The abstract shapes representation abstracts the structure from individual base pairs and their corresponding location in the sequence, while retaining the inherent nestedness of helices and hairpin loops.
Below is a description of what is included in the abstract shapes abstraction for each respective level together with an example structure:
CGUCUUAAACUCAUCACCGUGUGGAGCUGCGACCCUUCCCUAGAUUCGAAGACGAG
((((((...(((..(((...))))))...(((..((.....))..)))))))))..
Shape Level 
Description 
Result 

1 
Most accurate  all loops and all unpaired 

2 
Nesting pattern for all loop types and unpaired regions in external loop and multiloop 

3 
Nesting pattern for all loop types but no unpaired regions 

4 
Helix nesting pattern in external loop and multiloop 

5 
Most abstract  helix nesting pattern and no unpaired regions 

Note
Our implementations also provide the special Shape Level 0, which does not collapse any structural features but simply convert base pairs and unpaired nucleotides into their corresponding set of symbols for abstract shapes.
See also…
Tree Representations
Secondary structures can be readily represented as trees, where internal nodes represent base pairs, and leaves represent unpaired nucleotides. The dotbracket structure string already is a tree represented by a string of parenthesis (base pairs) and dots for the leaf nodes (unpaired nucleotides).
Alternatively, one may find representations with two types of node labels,
P
for paired and U
for unpaired; a dot is then replaced by (U)
, and
each closed bracket is assigned an additional identifier P
.
We call this the expanded notation. In Fontana et al. [1993] a condensed
representation of the secondary structure is proposed, the socalled
homeomorphically irreducible tree (HIT) representation. Here a stack is
represented as a single pair of matching brackets labeled P
and
weighted by the number of base pairs. Correspondingly, a contiguous
strain of unpaired bases is shown as one pair of matching brackets
labeled U
and weighted by its length. Generally any string consisting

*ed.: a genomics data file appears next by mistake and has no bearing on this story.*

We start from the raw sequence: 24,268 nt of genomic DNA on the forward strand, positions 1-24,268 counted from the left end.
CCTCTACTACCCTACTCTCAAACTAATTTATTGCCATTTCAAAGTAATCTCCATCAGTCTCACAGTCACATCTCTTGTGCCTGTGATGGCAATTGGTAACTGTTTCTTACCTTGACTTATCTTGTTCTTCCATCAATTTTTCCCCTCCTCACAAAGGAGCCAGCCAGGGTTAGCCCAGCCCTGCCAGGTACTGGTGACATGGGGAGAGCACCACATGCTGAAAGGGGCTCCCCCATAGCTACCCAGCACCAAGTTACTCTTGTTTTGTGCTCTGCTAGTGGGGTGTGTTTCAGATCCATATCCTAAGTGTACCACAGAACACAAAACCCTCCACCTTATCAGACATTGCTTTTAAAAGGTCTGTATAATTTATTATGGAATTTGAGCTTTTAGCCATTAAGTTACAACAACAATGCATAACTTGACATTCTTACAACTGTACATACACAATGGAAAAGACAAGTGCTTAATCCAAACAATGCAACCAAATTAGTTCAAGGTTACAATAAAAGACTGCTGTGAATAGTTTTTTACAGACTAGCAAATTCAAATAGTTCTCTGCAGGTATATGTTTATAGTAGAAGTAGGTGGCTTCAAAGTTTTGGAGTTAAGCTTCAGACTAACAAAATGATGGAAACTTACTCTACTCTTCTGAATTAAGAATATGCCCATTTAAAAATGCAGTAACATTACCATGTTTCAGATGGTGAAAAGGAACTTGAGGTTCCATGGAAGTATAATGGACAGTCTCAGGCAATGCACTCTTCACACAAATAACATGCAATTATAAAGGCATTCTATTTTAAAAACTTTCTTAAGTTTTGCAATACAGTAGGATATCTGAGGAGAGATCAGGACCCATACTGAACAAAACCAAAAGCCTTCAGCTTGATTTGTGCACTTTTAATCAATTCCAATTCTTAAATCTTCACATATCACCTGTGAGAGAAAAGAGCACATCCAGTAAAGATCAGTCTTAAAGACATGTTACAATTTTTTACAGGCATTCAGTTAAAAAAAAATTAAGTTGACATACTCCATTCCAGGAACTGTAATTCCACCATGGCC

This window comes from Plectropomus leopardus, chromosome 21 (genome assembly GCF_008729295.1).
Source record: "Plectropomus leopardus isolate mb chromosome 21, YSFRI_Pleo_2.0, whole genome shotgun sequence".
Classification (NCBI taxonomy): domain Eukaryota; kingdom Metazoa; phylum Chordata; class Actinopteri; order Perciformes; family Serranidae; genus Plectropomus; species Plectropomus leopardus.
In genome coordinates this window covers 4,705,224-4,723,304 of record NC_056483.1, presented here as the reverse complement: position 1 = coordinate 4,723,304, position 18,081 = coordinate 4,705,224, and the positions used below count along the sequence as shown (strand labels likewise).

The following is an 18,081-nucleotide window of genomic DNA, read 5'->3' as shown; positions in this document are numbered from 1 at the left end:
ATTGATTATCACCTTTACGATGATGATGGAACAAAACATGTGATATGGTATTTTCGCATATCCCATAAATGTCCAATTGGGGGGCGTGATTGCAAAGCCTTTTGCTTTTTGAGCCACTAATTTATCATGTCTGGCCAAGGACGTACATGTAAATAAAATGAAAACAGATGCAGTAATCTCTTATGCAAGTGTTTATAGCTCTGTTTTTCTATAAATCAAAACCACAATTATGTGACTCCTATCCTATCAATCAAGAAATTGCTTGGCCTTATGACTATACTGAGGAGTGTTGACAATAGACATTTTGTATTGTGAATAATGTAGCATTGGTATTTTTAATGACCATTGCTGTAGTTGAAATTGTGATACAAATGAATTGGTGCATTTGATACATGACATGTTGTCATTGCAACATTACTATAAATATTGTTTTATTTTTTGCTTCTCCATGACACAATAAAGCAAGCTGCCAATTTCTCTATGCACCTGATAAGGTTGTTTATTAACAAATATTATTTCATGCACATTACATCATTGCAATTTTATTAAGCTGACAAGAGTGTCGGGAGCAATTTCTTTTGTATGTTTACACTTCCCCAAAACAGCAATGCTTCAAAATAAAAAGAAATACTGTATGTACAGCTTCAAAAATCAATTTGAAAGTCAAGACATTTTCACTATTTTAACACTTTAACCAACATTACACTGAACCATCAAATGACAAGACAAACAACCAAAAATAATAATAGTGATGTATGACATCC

of matching brackets and identifiers is equivalent to a plane tree with
as many different types of nodes as there are identifiers.
Shapiro [1988] proposed a coarse grained representation which does not retain the full information of the secondary structure. He represents the different structure elements by single matching brackets and labels them as
H
(hairpin loop),I
(interior loop),B
(bulge),M
(multiloop), andS
(stack).
We extend his alphabet by an extra letter for external elements E
.
Again these identifiers may be followed by a weight corresponding to the
number of unpaired bases or base pairs in the structure element. All tree
representations (except for the dotbracket form) can be encapsulated into
a virtual root (labeled R
).
The following example illustrates the different linear tree representations used by the package:
Consider the secondary structure represented by the dotbracket string (full tree):
.((..(((...)))..((..)))).
which is the most convenient condensed notation used by our programs and library functions.
Then, the following tree representations are equivalent:
Expanded tree:
((U)(((U)(U)((((U)(U)(U)P)P)P)(U)(U)(((U)(U)P)P)P)P)(U)R)
HIT representation ([Fontana et al., 1993]):
((U1)((U2)((U3)P3)(U2)((U2)P2)P2)(U1)R)
Coarse Grained Tree Representation ([Shapiro, 1988]):
Short (with root node
R
, without stem nodesS
):((H)((H)M)R)
Full (with root node R`):
(((((H)S)((H)S)M)S)R)
Extended (with root node
R
, with external nodesE
):((((((H)S)((H)S)M)S)E)R)
Weighted (with root node
R
, with external nodesE
):((((((H3)S3)((H2)S2)M4)S2)E2)R)
The Expanded tree is rather clumsy and mostly included for the sake of completeness. The different versions of Coarse Grained Tree Representations are variatios of Shapiro’s linear tree notation.
For the output of aligned structures from string editing, different representations are needed, where we put the label on both sides. The above examples for tree representations would then look like:
a) (UU)(P(P(P(P(UU)(UU)(P(P(P(UU)(UU)(UU)P)P)P)(UU)(UU)(P(P(UU)(U...
b) (UU)(P2(P2(U2U2)(P2(U3U3)P3)(U2U2)(P2(U2U2)P2)P2)(UU)P2)(UU)
c) (B(M(HH)(HH)M)B)
(S(B(S(M(S(HH)S)(S(HH)S)M)S)B)S)
(E(S(B(S(M(S(HH)S)(S(HH)S)M)S)B)S)E)
d) (R(E2(S2(B1(S2(M4(S3(H3)S3)((H2)S2)M4)S2)B1)S2)E2)R)
Aligned structures additionally contain the gap character _
.